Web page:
Sort by Hue

This post first appeared 9 November 2022.

My childhood bookshelf was sorted according to the Dewey Decimal System.

It’s an imperfect system concocted by an imperfect man1 and it showed. Fiction 823, the bulk of my teenage library, sat awkwardly in the middle between general maths 511 and world history 909. Algorithm design 005.1 sat uncomfortably close to unexplained mysteries 001.94.

As a result, my collection didn’t stay that way for long. I kept the good bits of the system (fiction at eye level and sorted by author surname) and discarded the less sensible — putting maths and computer science together.

But now I’ve moved to a different country, leaving most of my books behind. My partner and I are on the long journey to build our own collection (hopefully not limited by our reading speed) and have recently reached the milestone of having to purchase some additional bookshelves from Ikea.

We were experimenting with different layouts: I favoured putting our ridiculous Brandon Sanderson collection2 in the top shelf where they fit with barely a centimetre to spare. She insisted on hiding the D&D tomes at the bottom. The display shelves, we agreed, would house our collection of terrariums and random trinkets.

One day however, I discovered to my horror that my partner had arranged the books on one of the shelves by colour. By colour.

It’s very Pintrest and may have been inspired by a recent stay in an AirBnB with a similarly arrayed bookshelf.

Nonetheless I was outraged. Its a completely non-semantic way to arrange books.

But here’s the thing. When I needed to find a book this weekend (Terry Pratchett quotations - small and green) I could find it immediately. Is this because we just don’t have that many books yet? Possibly. But I also knew what I was looking for and where to look for it.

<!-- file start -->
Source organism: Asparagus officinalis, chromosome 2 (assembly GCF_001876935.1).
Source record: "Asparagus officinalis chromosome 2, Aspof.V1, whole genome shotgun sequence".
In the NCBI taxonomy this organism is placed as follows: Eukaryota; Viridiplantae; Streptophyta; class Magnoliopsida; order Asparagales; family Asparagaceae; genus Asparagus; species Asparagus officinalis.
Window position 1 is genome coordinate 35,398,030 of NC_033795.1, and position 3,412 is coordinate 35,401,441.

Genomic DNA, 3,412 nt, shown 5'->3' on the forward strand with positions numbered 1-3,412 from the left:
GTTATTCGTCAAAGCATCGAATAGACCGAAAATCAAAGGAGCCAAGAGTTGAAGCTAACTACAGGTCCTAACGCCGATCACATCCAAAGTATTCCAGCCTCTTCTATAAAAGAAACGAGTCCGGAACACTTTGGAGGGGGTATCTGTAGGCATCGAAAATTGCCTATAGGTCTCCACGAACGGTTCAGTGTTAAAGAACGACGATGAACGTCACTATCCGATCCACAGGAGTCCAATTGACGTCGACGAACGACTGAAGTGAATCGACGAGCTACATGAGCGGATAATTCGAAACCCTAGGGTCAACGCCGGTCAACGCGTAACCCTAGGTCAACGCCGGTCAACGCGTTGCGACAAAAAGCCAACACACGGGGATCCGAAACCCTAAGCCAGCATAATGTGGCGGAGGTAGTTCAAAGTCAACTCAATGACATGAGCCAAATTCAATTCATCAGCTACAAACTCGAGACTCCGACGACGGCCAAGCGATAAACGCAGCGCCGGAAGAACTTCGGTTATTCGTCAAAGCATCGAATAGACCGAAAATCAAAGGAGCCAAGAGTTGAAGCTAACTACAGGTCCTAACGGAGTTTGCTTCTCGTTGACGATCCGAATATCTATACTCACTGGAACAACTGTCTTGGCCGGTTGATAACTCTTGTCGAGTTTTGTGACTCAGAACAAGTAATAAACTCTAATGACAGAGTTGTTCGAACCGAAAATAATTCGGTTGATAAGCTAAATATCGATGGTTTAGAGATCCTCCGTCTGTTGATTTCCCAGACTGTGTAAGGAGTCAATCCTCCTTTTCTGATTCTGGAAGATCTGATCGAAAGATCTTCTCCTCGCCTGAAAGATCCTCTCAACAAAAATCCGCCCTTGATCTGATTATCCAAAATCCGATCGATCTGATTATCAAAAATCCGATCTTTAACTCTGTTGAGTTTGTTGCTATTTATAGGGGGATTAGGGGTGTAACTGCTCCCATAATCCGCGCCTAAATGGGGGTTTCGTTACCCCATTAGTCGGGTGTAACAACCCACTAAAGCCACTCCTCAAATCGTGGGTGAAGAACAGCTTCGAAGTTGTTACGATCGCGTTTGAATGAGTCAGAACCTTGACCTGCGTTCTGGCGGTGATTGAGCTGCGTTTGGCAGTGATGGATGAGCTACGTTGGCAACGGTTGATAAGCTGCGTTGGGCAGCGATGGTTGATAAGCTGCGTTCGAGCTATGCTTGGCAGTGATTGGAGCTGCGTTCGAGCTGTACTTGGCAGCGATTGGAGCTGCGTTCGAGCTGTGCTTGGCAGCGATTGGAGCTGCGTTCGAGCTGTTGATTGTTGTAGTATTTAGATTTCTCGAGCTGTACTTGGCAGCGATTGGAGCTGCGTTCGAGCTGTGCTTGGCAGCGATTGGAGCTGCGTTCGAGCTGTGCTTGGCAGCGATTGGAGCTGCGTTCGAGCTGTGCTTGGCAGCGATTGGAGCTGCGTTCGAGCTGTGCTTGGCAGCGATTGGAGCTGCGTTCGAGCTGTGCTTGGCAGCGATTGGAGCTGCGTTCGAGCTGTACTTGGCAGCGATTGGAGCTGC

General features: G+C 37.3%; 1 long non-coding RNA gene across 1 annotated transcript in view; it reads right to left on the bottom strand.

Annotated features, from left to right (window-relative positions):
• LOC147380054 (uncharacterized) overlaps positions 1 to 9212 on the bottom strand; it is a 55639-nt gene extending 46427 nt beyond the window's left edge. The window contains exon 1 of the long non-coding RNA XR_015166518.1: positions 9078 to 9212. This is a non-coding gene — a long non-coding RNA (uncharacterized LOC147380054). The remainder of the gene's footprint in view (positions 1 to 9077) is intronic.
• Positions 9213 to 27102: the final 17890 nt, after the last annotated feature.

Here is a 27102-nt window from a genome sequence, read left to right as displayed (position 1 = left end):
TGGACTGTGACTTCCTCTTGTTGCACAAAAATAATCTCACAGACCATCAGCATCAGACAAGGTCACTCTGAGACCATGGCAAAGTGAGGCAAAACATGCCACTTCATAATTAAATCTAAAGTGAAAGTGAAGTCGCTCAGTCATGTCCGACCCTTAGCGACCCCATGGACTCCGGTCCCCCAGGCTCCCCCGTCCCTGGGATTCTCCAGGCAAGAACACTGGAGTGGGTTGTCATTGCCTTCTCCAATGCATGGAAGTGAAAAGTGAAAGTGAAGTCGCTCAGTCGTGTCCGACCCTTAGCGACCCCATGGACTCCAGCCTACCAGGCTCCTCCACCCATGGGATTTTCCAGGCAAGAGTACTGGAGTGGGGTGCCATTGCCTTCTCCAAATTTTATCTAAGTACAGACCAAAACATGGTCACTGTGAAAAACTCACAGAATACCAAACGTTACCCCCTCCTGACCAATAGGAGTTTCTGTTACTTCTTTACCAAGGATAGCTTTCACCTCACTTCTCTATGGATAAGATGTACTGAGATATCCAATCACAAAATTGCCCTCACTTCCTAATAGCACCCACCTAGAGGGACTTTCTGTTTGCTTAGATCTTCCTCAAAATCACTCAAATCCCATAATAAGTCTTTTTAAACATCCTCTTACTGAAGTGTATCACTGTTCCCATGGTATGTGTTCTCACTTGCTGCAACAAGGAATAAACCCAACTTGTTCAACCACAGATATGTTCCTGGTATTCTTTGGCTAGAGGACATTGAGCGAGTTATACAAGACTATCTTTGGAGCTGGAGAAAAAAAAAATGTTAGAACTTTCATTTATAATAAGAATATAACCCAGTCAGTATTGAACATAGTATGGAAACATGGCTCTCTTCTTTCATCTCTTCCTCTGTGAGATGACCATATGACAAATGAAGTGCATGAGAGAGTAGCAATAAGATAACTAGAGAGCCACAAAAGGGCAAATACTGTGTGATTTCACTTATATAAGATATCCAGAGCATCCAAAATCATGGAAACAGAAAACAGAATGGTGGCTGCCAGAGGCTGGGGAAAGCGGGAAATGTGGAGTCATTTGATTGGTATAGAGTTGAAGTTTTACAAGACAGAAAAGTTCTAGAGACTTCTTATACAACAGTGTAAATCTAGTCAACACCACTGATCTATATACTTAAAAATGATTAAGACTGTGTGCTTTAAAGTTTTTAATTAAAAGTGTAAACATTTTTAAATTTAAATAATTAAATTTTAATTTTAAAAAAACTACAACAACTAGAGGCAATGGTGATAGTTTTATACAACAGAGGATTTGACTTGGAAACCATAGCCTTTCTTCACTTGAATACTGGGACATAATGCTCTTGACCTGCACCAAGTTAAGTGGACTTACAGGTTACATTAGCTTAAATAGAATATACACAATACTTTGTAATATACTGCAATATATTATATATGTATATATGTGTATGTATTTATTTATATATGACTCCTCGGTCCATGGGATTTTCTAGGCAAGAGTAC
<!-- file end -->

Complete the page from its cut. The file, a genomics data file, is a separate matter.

Thinking back to one of my favourite childhood books, Operation Typhoon Shore I knew it had a black cover with a red band and it’s sequel had a silver jacket though I couldn’t remember its name immediately3. The textbook I used to study for maths olympiads? Olive green with white diagrams and gold writing on the cover. No idea of the name or author.

I’m reminded of a story my mother told me of when she worked in a public library. It was a repository library so had a copy of every book published in the country (plus plenty others). One day a patron arrived asking to borrow a book they dimly remembered having read one time. It was red, they said, but couldn’t recall the title or author. On further (and rather gallant) questioning it turns out they didn’t even remember the plot. One wonders what would have happened if the library was arranged by hue…

Our meagre collection of literary works is not yet large enough that a linear search is out of the question, but just in case, I’m off to go put the Lonely Planet’s guide to Scotland appropriate navy blue next to The Man Who Mistook His Wife for a Hat slightly lighter blue.

  1. In other news, the sky is big and the Riemann Zeta problem a little tricky. ↩︎

  2. Headlined by the excellent Stormlight Archives, or as a friend put it, Brandy Sandy’s Crustaceanal Escapades. ↩︎

  3. Operation Storm City, if you were wondering. Joshua Mowll’s Guild of Specialists trilogy which begins with Operation Red Jericho is an excellent read, and the supplementary material included in the books kept me amazed for hours (audiobooks and e-readers will never match being able to unfold a schematic of the machine being described). ↩︎